Astron. Astrophys. Suppl. Ser. 133, 271-284
A. Greve1 - C. Kramer2,3 - W. Wild2
Send offprint request: A. Greve
1 - IRAM, 300 rue de la Piscine, Domaine Universitaire, F-38406 St. Martin d`Hères, France
2 - IRAM, Nucleo Central, Avda. Divina Pastora 7, E-18012 Granada, Spain
3 - I. Physikalisches Institut, Universität zu Köln, Zülpicher Straße 77, D-50937 Köln, Germany
Received July 28, 1997; accepted June 11, 1998
Total power scans across the Moon around New Moon (mostly day time) and Full Moon (night time) at 3.4 mm (88 GHz), 2.0 mm (150 GHz), 1.3 mm (230 GHz), and 0.86 mm (350 GHz) wavelength are used to derive the beam pattern of the IRAM 30-m telescope to a level of approximately -30 dB (0.1) and, dependent on wavelength, to a full width of 1000 - 1400''. From the reflector surface construction and application of the antenna tolerance theory we find that the measurable beam consists of the diffracted beam, two underlying error beams which can be explained from the panel dimensions, and a beam deformation mostly due to large-scale transient residual thermal deformations of the telescope structure. In view of the multiple beam structure of the 30-m telescope, and of other telescopes with a similar reflector construction of (mini-)panels and panel frames, we summarize the antenna tolerance theory for the influence of several independent surface/wavefront deformations. This theory makes use of different correlation lengths, which in essence determine the independent error distributions, and of the wavelength-scaling of the diffracted beam and of the error beams.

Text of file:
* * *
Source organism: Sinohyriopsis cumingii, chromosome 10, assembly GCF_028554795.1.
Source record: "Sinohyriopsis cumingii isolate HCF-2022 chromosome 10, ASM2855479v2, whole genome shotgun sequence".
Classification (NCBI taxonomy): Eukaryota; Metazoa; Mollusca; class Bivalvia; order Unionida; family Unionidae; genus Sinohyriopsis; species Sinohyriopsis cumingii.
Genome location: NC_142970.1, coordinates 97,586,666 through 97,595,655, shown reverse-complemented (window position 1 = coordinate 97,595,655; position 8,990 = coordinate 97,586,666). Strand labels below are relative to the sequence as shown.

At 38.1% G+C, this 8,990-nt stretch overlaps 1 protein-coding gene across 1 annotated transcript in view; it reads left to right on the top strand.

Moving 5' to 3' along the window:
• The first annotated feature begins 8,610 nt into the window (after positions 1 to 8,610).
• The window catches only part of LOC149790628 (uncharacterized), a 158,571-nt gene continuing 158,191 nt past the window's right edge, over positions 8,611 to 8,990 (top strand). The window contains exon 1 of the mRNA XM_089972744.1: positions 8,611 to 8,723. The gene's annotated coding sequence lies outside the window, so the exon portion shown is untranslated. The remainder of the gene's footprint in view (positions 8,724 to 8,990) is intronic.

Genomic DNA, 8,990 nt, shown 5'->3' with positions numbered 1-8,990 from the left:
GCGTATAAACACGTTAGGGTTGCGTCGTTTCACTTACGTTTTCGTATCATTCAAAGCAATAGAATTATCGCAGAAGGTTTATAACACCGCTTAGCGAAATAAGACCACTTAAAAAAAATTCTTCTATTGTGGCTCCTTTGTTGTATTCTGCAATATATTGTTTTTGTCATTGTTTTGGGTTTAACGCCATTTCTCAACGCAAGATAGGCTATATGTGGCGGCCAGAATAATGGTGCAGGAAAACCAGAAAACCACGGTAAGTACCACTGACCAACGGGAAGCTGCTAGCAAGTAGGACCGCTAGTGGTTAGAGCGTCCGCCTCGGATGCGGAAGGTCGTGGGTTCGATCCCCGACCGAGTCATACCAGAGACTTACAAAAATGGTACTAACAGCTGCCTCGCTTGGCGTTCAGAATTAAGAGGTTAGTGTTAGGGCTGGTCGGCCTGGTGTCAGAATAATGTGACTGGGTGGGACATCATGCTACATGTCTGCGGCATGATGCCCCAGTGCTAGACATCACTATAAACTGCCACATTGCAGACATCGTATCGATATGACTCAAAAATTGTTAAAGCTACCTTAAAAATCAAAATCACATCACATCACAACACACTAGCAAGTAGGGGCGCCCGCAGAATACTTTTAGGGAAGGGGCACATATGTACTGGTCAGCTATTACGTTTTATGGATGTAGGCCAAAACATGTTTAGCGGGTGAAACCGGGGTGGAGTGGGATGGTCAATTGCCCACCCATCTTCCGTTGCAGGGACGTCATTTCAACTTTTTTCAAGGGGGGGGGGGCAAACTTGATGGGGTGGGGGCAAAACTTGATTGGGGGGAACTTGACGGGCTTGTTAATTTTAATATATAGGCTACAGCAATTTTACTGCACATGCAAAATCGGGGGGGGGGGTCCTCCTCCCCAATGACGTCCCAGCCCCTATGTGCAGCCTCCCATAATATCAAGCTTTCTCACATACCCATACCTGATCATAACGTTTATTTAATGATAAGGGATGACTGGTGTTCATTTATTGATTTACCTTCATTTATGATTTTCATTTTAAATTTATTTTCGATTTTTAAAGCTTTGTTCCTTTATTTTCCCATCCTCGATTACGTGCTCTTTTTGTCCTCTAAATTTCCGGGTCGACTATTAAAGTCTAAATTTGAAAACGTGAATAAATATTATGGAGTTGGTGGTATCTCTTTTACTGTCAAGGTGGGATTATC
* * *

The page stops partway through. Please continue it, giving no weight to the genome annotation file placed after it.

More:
From the Moon scans we derive the parameters for calculation of the 30-m telescope beam in the wavelength range 3 mm to 0.8 mm as required for the reduction of astronomical observations, in particular of extended sources. The parameters of the beam are primarily for the time after July 1997 when the reflector was re-adjusted and improved to the illumination weighted surface precision of mm.
In the Appendix we explain the choice for this analysis of scans taken around New Moon and Full Moon.
Key words: telescopes
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